If all goes well, Spencer Ferenbacher will be home in Fort Langley by Wednesday, March 4, ending a long quarantine that began aboard the Diamond Princess cruise ship and ended at a U.S. military base in California.
“It will be a whole month, to the day,” Fehrenbacher told the Langley Advance Times Sunday, the night before he was to be released from Travis Air Force Base in Sacramento.
“I am very ready to get out.”
His most recent test at the base found him to be free of the Covid-19 virus, which has killed roughly 3,000 people and sickened tens of thousands since it began spreading.
Fehrenbacher, who has American citizenship, was flown out by a U.S. military plane along with other U.S. citziens from the Diamond Princess, after it was quarantined in Japan.
In a video he posted to the non-profit Ruptly video news agency, Fehrenbacher described a “very long flight, full of people coughing, full of people wearing haz-mat suits,” calling it “scary.”
As of Sunday, at least six people from the ship had died and more than 700 of the 3,711 aboard had contracted the virus.
READ ALSO: Fort Langley man released from quarantined cruise ship in Japan
At the air force base, the Diamond Princess passengers spent their quarantine at the “Air Force Inns,” what appeared to be a hotel complex for non-military visitors.
The accommodations were comfortable and the food was “surprisingly” good, Fehrenbacher noted, but he was looking forward to resuming life in Fort Langley.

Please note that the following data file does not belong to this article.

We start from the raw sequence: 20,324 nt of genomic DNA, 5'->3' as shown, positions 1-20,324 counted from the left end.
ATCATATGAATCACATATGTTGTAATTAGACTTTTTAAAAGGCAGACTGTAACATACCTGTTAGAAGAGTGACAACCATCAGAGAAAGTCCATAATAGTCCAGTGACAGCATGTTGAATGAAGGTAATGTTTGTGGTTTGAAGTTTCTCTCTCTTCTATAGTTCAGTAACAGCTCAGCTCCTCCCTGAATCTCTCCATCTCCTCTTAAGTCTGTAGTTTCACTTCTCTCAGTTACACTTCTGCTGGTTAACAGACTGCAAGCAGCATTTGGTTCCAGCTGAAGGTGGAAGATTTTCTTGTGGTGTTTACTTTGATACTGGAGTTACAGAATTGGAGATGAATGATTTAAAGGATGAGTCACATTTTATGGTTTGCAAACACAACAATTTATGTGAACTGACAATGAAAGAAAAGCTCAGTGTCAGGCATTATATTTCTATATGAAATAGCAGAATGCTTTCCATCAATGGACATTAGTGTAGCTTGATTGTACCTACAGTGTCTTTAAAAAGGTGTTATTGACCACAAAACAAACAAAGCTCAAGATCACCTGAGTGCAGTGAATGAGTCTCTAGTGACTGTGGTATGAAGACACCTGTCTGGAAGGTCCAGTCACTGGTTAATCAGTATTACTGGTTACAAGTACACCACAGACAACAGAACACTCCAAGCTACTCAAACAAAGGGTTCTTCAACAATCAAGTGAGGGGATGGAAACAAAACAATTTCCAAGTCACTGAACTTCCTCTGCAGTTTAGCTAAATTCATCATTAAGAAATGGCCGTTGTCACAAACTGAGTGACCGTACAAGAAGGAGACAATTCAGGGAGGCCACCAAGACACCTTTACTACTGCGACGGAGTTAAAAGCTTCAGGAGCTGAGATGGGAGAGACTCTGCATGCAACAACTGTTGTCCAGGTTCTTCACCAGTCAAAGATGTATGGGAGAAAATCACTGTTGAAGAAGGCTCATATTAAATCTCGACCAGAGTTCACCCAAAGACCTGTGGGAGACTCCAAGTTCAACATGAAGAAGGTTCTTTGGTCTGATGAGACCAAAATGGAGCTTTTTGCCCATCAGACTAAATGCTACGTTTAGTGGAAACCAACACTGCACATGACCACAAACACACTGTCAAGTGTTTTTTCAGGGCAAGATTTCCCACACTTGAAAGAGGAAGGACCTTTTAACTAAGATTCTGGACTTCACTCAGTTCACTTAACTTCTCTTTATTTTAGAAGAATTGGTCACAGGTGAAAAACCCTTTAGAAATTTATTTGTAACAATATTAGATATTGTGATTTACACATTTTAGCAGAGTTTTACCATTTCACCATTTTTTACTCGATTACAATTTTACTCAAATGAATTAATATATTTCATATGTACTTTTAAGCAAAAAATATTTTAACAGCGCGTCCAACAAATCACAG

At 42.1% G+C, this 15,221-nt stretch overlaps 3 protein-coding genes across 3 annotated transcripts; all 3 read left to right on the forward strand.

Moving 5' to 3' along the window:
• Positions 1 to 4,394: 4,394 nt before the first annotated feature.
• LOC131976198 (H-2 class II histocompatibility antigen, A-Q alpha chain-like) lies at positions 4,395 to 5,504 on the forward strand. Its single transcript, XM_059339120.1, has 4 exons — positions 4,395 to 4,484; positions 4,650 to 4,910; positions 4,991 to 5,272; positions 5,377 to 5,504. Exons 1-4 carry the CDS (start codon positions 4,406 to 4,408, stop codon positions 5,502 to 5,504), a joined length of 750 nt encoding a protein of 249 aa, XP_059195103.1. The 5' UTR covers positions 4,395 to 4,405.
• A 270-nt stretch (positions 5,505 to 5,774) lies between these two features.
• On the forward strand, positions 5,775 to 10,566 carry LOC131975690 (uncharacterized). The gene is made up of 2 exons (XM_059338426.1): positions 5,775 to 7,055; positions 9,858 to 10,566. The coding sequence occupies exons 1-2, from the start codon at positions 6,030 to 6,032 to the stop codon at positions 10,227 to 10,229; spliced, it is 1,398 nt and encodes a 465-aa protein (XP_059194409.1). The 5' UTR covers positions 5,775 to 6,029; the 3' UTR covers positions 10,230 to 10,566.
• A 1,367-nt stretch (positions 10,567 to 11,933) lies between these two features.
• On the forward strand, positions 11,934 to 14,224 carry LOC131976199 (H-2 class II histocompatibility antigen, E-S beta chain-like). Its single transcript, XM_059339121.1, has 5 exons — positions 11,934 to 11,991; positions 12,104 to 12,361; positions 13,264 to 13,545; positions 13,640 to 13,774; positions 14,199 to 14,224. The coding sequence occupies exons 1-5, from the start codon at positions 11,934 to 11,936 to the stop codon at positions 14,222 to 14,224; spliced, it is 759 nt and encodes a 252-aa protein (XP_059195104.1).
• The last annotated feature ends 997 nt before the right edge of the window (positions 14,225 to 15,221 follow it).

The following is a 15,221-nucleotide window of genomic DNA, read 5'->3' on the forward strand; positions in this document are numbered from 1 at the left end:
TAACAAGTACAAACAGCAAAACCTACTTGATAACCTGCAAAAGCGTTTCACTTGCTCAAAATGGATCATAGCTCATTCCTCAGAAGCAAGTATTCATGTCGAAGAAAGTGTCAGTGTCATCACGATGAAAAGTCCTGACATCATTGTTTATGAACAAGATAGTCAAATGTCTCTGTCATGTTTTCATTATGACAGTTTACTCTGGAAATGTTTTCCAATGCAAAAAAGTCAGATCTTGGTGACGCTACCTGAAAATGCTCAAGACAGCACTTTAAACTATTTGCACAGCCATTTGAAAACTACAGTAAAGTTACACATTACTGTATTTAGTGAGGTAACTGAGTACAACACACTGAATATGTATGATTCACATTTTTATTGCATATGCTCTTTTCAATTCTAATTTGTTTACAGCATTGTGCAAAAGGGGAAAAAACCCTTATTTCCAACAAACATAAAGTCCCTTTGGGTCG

“Hearing the trains every 20, 25 minutes and that British Columbia rain,” he recounted.
He won’t miss the early morning knocks on the door of his room, where he would have to put on a breathing mask and present himself to be tested.
READ ALSO: B.C. confirms 8th case of COVID-19; 1,000 tested for novel coronavirus
Fehrenbacher may have avoided getting the virus because he used boiling water to sterilize the plate and cutlery handled by the ship staff who delivered meals to people confined to their cabins.
Via phone, a friend had insisted Spencer use hand sanitizer to prevent viral contamination of plates and utensils, but he opted to use the electric kettle in the room instead.
As it turned out, a number of ship’s crew, possibly including food handlers, came down with the virus.
Another decision that may have helped Fehrenbacher avoid the virus was declining to take part in the irregularly scheduled hour- to hour-and-half-long breaks with other ship passengers.
He gave the break a pass because he happened to have a cabin with a balcony.
Later, he read that the precautions, that were supposed to be in place to prevent the virus spreading during those breaks, broke down over time and were not being followed, with some people taking part while they had a fever and others failing to keep the required minimum distance of six from other passengers while walking on the ship deck.
Fehrenbacher isn’t sure if those decisions made a difference, but he was looking forward to a time when he didn’t have to make those kinds of calculations,.
It amounts to a near-constant state of “cautious anxiety,” he explained.
“If you get a cough, you wonder, ‘am I still healthy?’ ‘That time I cleared my throat, is that normal?’”
“I think that I might have spotted a couple more patches of grey hair,” he commented.
He was going to be travelling with his father, Scott Fehrenbacher, who arrived in Sacramento the day before Spencer was due to be discharged.
Because they couldn’t book a flight back until Wednesday, Scott and Spencer were planning to spend two days hanging out in Sacramento.
Then, once he is back in Fort Langley, Spencer intends to celebrate with his favourite meal.
“A nice, cold beer, and a chicken sandwich, with yam fries, at the Trading Post Eatery.”
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